If the block included the amount field then light nodes technically could operate without the previous block by requesting the frontier on their account from a number of other nodes - probably not the biggest use case. For certain payment scenarios it can make the validation of the payment easier by not requiring the previous block as well, as you mentioned. Also having the amount also allows more options for PoW validation against amount without requiring disk reads, which we try to avoid for DoS protection.

With block height we can get it from previous, but including it allows checks for where a non-fitting block might would line up in the ledger even if we don't have the previous. In the future it may be worth limiting the height above confirmation that a node will accept blocks for and having this value in the block would make filtering those lighter weight.

And as mentioned the fork detection based on height may also be helpful earlier in the resource consumption path for a block, but that is still a bit TBD. One other thing not mentioned is that with a block height included even newly syncing nodes (using top-down bootstrapping) can get a general sense of how synced their account set is are by summing the frontier blocks even before they've fully bootstrapped to genesis, or understand how closely a set of a frontiers gathered from the network is to being complete vs. block counts seen (along with account counts) via telemetry, for instance.

The subtype does provide more explicitness to the block and although many of these details can be gathered by pulling a previous block (send vs. receive for instance), it does help with a bit more DoS protection when work validation is different between receive vs. send for instance. And with regards to the signature, it can help avoid some extra signature checks when blocks are marked for version change (was it the epoch signer or not - for self upgrades).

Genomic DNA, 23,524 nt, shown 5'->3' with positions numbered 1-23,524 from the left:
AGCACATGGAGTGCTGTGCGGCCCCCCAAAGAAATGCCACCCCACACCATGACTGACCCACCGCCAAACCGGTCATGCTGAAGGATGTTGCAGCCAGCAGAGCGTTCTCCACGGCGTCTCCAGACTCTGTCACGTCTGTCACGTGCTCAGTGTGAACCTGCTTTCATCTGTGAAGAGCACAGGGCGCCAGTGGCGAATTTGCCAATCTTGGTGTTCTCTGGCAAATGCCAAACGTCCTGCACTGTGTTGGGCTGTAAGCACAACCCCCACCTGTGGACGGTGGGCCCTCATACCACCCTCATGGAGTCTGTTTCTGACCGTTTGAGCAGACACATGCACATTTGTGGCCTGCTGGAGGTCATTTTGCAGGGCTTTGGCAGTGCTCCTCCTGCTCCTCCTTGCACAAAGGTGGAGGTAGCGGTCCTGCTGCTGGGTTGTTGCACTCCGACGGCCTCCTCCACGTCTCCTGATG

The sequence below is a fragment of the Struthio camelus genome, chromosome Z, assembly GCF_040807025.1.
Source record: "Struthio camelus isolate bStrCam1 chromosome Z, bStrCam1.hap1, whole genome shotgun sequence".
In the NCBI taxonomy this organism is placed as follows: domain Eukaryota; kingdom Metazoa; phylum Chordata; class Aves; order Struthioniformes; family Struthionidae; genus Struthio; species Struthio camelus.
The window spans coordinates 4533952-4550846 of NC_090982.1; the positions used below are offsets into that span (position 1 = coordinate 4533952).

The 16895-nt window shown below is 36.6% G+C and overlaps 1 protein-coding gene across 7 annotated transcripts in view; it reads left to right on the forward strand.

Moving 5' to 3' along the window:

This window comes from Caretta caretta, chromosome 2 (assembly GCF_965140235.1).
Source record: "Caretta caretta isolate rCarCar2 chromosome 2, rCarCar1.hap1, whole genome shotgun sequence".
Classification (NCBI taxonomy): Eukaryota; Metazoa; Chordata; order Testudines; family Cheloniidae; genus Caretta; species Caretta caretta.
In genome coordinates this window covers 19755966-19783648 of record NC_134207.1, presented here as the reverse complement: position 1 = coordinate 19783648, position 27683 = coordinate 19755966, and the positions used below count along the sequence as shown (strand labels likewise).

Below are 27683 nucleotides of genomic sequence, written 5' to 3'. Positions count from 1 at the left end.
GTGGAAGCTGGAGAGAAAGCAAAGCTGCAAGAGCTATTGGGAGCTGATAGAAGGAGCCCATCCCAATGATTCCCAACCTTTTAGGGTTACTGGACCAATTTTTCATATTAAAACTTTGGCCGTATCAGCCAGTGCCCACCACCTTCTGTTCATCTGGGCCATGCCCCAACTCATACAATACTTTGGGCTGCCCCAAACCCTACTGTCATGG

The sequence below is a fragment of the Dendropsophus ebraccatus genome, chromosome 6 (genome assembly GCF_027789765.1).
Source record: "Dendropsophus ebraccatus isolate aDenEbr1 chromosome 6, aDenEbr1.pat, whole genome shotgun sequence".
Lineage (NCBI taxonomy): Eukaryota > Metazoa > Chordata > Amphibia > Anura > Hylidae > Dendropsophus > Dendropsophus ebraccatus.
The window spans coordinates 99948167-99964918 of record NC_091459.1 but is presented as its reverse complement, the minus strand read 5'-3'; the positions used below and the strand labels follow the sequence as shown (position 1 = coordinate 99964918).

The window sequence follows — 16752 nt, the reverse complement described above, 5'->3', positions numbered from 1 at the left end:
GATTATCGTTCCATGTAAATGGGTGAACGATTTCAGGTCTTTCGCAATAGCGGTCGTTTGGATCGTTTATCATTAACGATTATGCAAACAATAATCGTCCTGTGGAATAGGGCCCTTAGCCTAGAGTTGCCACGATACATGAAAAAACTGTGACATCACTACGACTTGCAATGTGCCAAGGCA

Based on these additional details, are you still hesitant with the tradeoffs of some of these fields?

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Thank you for the detailed response!

Light nodes directly querying for a specific account frontier makes sense, but I'm still struggling to understand how a dedicated amount field helps. If the light node has an old frontier that they're updating, surely it's not that difficult to calculate the transfer amount if they really want that information, and if they don't have the old frontier then what use is getting a transfer amount? I can see how it might make light implementations slightly easier, but I'm not sure that's worth the cost of 16 bytes (x2 for send/receive). That being said, if PoW by transfer amount is being seriously considered, then this field might make more sense to me since we'd be trading some block space for long-term ledger space (i.e. reducing spam and bloat). Is there a lot of demand for this field?

The block height field makes more sense to me now. I can see how having it in the current block allows for quick processing (potentially discarding) of a block in certain scenarios. Similar to PoW (assuming you know the block subtype :grin:)

Some ignorant brainstorming on block height here: but is there a way to get "close enough" without reserving a full 8 bytes? If it was just the last 3 digits or something - that wouldn't help much for bootstrapping, but maybe it would be enough for live tracking of new block heights vs the old ledger block height? For example, if I had BH 12,345 and a new block came in with 349, could I reasonably assume that the new block's height is 12,349?